House Set to Pass Spratt's Revolutionary War Sites Bill
July 25, 2006
WASHINGTON - The U.S. House of Representatives tonight is expected to pass a bill authored by U.S. Rep. John Spratt (D-SC) to identify and preserve historic Revolutionary War sites in South Carolina.
Spratt's bill, H.R. 1289, the Southern Campaign of the Revolution Heritage Act, was included in the National Heritage Areas Act, S. 203, which passed the Senate by voice vote on July 26, 2005. Spratt's bill directs the Interior Department to conduct a study, in consultation with state historic societies, to determine the feasibility of designating various sites across South Carolina as the "Southern Campaign of the Revolution Heritage Area."
In a House floor statement, Spratt said his bill is focused on "the most important part of the campaign for the Revolution, the Revolution in the South, where the Revolution was largely won after the fall of Charleston in the back country. The whole matter has been popularized by Mel Gibson and others in a movie called 'The Patriot.' We need this national corridor to tell the story right."
Spratt said South Carolina has an abundance of American Revolutionary War sites scattered across the state, including a mix of national parks, state parks, and public and private sites. Several of these sites require federal resources to reach their development potential, while some are in danger of being developed commercially and lost entirely. Although other sites exist, there is not a single heritage area in place to demarcate the Southern Campaign of the Revolutionary War or to promote and protect the resources as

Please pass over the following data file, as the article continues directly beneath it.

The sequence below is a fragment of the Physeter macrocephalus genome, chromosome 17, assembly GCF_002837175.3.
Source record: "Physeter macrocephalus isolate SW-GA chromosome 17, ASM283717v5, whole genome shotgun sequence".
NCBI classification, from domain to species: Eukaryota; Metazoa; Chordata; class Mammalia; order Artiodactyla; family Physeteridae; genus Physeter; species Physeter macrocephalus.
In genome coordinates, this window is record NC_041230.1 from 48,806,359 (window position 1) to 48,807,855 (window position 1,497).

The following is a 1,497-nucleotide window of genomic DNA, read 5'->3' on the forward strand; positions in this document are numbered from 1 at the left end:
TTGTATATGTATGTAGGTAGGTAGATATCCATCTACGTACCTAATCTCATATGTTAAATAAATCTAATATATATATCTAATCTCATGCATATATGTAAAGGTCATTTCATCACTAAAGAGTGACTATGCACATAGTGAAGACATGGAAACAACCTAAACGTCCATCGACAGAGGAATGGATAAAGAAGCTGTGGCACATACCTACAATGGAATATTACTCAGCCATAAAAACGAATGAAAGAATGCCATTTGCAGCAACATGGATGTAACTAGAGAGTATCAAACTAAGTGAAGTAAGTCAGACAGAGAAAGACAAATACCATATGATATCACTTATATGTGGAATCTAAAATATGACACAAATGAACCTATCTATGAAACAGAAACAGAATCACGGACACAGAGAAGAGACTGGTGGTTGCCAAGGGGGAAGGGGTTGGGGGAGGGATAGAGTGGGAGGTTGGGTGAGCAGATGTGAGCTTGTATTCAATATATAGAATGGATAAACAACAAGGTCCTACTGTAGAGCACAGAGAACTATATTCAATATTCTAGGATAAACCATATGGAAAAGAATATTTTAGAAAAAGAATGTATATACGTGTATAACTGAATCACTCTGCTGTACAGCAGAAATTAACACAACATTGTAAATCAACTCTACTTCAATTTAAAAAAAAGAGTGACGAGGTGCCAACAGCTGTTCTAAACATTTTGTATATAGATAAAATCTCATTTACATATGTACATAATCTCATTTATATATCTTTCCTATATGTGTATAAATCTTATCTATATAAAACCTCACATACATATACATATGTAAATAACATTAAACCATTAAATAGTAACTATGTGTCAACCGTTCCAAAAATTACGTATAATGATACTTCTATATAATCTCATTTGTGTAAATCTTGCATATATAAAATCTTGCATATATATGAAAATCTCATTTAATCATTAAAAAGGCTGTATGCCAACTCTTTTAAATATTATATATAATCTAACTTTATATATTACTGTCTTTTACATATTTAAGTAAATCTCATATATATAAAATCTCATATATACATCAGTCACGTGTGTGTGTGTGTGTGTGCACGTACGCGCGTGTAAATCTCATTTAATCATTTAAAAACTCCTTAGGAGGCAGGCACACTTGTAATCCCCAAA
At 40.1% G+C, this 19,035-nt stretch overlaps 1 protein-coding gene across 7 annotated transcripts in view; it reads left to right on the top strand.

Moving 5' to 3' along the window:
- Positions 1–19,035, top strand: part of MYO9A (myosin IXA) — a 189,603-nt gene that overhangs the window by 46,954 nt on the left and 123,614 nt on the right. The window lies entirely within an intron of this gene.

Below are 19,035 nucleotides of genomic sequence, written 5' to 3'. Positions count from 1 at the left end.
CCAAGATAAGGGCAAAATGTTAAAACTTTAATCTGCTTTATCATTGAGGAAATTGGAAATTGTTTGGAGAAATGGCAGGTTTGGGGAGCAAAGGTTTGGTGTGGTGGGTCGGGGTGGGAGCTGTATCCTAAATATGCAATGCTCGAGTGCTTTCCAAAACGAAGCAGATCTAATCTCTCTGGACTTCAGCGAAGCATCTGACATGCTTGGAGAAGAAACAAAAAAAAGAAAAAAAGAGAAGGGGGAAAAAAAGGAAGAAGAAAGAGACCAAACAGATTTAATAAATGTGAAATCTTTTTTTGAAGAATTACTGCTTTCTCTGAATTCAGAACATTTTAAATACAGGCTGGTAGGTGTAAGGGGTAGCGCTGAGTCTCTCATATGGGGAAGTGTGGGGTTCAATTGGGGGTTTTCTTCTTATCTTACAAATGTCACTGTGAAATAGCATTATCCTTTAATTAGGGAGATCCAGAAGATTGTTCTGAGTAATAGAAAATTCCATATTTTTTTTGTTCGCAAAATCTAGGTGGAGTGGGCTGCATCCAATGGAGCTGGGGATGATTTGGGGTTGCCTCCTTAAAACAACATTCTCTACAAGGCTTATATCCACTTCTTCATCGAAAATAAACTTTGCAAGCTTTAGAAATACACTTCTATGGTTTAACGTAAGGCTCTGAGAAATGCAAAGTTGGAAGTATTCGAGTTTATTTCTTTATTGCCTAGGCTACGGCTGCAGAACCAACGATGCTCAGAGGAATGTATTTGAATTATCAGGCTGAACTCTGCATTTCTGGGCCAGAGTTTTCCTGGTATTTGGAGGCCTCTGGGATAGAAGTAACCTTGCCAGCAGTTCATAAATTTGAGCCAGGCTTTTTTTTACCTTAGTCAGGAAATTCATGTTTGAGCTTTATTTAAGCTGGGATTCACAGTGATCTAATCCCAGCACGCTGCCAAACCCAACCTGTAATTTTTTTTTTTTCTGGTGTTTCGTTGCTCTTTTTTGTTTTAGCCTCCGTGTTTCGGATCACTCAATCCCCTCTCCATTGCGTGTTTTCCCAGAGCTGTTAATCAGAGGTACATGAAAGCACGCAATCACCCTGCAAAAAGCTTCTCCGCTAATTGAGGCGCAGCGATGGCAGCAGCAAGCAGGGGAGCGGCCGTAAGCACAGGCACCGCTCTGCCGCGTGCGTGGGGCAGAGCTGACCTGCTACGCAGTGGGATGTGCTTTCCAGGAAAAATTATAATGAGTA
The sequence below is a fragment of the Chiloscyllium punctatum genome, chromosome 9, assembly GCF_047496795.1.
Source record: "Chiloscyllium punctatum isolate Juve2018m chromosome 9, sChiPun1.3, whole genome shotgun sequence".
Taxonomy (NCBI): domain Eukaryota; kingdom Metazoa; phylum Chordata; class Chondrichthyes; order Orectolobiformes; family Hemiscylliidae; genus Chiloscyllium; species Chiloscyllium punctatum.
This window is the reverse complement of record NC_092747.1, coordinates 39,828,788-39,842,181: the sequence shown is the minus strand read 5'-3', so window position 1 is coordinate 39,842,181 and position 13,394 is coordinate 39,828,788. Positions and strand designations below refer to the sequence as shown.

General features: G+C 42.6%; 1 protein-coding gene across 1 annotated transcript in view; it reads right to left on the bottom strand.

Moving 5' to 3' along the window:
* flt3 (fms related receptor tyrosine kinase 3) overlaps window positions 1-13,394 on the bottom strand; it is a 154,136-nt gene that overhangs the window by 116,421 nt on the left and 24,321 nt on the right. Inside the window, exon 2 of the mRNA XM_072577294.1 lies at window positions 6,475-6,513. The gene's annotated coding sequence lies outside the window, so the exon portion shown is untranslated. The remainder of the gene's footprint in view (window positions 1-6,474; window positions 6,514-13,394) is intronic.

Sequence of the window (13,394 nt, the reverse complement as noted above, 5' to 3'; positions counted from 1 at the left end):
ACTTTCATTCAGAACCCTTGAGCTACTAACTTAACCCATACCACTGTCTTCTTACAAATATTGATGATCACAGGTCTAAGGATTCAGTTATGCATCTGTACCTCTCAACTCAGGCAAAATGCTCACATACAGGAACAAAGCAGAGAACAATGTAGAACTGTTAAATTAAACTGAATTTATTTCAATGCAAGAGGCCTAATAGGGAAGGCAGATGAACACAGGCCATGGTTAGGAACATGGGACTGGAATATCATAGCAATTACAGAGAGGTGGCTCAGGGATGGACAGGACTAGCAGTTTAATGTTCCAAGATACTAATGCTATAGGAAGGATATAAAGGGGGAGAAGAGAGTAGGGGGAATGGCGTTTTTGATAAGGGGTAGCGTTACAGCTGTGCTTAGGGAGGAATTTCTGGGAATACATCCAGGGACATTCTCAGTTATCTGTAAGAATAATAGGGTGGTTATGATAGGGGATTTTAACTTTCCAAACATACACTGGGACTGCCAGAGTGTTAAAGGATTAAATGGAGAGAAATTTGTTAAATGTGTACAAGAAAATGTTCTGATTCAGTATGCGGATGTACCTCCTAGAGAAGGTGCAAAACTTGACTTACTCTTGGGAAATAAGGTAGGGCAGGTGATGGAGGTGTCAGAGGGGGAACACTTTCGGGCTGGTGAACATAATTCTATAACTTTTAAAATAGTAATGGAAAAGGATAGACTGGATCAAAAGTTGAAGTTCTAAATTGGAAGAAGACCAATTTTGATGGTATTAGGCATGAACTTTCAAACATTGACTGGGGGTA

The Interior Department study will:
Determine if the sites have historic and cultural resources that represent aspects of American heritage worthy of recognition and conservation, and identify the most effective management of each site;
Consider whether the sites offer opportunities to conserve historic and cultural features, and if they provide recreational and educational opportunities;
Determine if any residents, businesses, or state and local governments already have plans for their respective areas, and if any have developed a financial plan that outlines the roles of each of the participants; and
Authorize the study to include sites in North Carolina as necessary.
"This study encompasses battles like Kings Mountain, Cowpens, and Camden, and heroes like Thomas Sumter, Francis Marion, Daniel Morgan, and Nathaniel Greene. After the fall of Charleston in May 1780, when the South seemed lost, they turned the tide of battle in the back-country and sent a battered Cornwallis to Virginia, where he was beaten at Yorktown. This is a story that needs to be told well, and a heritage corridor will help us do that. I am pleased to see this bill finally pass and pave the way for establishment of a Revolutionary corridor," said Spratt.